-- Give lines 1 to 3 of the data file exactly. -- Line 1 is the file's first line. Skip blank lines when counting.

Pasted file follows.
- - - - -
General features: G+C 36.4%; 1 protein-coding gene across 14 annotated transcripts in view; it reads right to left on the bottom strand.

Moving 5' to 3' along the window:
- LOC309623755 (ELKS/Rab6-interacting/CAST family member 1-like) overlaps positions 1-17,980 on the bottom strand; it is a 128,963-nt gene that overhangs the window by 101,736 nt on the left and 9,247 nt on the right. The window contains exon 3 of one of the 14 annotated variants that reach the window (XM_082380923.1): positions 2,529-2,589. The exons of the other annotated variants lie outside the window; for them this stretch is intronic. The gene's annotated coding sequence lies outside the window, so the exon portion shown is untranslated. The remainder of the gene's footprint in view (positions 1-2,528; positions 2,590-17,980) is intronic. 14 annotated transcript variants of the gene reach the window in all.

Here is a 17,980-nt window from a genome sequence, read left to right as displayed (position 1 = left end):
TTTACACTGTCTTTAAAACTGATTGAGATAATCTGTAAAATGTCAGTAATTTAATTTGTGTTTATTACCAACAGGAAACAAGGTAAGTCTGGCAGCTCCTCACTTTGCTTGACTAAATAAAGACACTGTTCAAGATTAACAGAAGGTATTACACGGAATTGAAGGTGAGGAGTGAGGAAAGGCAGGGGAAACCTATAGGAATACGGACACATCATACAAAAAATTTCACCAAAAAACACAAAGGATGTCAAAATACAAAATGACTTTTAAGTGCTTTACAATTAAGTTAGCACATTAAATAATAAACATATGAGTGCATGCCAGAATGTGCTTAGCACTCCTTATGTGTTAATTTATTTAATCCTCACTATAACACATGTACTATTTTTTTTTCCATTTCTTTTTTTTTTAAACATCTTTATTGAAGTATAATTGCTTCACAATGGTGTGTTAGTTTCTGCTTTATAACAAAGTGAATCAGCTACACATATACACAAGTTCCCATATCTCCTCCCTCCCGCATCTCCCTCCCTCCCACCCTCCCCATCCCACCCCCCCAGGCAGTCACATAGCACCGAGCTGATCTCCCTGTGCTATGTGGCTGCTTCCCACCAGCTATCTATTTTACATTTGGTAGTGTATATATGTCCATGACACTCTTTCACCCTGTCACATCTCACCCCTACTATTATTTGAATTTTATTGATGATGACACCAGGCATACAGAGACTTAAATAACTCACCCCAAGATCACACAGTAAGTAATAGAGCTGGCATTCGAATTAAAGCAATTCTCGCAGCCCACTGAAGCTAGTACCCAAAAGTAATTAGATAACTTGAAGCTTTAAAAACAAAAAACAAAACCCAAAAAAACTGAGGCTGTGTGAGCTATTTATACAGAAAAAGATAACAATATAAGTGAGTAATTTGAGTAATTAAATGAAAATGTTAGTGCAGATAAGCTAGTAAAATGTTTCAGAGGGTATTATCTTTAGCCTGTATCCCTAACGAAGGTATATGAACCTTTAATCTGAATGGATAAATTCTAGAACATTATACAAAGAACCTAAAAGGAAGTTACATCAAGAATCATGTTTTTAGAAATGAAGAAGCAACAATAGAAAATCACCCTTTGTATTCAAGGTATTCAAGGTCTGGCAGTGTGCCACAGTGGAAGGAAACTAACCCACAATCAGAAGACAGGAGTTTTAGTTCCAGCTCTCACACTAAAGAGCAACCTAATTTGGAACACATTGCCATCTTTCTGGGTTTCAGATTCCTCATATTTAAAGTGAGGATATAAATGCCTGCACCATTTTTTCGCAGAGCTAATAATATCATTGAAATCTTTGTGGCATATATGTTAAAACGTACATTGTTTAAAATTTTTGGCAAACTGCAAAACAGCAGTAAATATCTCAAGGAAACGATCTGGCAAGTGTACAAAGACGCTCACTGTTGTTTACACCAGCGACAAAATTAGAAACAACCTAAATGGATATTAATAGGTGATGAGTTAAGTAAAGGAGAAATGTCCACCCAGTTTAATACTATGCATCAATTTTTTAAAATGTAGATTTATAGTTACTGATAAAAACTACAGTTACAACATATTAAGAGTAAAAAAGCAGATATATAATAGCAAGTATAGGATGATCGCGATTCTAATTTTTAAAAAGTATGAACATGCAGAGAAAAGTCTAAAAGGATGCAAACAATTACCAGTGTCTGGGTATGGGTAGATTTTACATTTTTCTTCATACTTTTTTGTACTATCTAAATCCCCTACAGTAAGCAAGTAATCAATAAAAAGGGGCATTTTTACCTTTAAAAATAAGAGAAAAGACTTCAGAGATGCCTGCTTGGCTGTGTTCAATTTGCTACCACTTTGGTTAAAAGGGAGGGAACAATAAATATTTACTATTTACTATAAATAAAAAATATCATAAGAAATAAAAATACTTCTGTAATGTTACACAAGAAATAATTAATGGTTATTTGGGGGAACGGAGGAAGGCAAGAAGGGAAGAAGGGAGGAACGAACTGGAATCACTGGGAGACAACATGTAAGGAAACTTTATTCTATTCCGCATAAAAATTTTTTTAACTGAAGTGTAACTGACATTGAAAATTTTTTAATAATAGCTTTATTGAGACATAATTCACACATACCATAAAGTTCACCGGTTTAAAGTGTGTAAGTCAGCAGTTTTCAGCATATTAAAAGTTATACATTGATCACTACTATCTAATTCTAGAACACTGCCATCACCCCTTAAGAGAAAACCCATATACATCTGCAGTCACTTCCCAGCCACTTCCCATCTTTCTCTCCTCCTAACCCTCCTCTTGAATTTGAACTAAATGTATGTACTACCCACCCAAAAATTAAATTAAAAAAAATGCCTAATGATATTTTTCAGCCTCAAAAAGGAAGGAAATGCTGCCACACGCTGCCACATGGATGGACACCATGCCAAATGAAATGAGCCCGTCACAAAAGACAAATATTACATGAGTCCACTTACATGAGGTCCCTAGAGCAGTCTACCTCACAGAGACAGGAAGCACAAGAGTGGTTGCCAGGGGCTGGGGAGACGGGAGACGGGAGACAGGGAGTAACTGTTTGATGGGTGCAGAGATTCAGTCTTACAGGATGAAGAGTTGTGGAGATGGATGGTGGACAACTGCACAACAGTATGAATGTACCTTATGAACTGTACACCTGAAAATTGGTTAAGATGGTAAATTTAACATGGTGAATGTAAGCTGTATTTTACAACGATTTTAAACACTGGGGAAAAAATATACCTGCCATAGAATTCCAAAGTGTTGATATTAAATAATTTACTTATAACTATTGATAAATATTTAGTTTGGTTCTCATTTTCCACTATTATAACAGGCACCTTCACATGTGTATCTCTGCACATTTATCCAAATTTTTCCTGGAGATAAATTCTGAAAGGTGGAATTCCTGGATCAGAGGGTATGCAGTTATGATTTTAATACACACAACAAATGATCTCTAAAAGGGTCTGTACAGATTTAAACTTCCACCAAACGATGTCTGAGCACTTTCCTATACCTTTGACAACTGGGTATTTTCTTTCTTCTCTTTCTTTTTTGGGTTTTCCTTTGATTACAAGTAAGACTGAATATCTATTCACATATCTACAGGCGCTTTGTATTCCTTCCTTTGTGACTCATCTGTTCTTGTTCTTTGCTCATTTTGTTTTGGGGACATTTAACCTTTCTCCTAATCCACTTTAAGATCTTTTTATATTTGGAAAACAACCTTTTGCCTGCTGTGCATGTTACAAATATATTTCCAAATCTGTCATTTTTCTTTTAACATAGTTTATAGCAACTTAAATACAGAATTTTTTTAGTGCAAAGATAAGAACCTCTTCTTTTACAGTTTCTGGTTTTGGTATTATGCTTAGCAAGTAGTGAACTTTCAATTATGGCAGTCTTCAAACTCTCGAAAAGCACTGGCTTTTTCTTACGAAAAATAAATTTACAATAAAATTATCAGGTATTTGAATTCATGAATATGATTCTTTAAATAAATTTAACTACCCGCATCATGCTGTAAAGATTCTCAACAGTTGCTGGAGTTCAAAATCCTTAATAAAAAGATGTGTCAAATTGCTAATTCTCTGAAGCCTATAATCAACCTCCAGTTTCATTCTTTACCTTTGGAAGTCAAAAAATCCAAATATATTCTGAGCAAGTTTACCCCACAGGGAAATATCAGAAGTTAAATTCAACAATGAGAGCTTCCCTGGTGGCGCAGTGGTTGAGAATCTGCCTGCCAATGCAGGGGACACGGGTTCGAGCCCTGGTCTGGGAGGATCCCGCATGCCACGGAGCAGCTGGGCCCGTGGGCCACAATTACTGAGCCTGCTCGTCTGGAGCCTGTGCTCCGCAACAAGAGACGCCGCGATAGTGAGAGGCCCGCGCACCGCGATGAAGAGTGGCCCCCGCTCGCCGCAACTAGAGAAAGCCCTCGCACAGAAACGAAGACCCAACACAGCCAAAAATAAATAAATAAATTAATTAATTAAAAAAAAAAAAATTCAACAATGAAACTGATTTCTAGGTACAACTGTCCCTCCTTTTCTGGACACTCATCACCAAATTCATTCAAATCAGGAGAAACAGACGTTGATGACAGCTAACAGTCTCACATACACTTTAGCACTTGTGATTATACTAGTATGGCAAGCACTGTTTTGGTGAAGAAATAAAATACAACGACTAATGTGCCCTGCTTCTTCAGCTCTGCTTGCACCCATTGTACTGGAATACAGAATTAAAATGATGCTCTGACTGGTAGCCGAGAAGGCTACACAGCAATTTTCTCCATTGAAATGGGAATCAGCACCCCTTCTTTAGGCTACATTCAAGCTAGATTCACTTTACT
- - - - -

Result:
General features: G+C 36.4%; 1 protein-coding gene across 14 annotated transcripts in view; it reads right to left on the bottom strand.

Moving 5' to 3' along the window:
- LOC309623755 (ELKS/Rab6-interacting/CAST family member 1-like) overlaps positions 1-17,980 on the bottom strand; it is a 128,963-nt gene that overhangs the window by 101,736 nt on the left and 9,247 nt on the right. The window contains exon 3 of one of the 14 annotated variants that reach the window (XM_082380923.1): positions 2,529-2,589. The exons of the other annotated variants lie outside the window; for them this stretch is intronic. The gene's annotated coding sequence lies outside the window, so the exon portion shown is untranslated. The remainder of the gene's footprint in view (positions 1-2,528; positions 2,590-17,980) is intronic. 14 annotated transcript variants of the gene reach the window in all.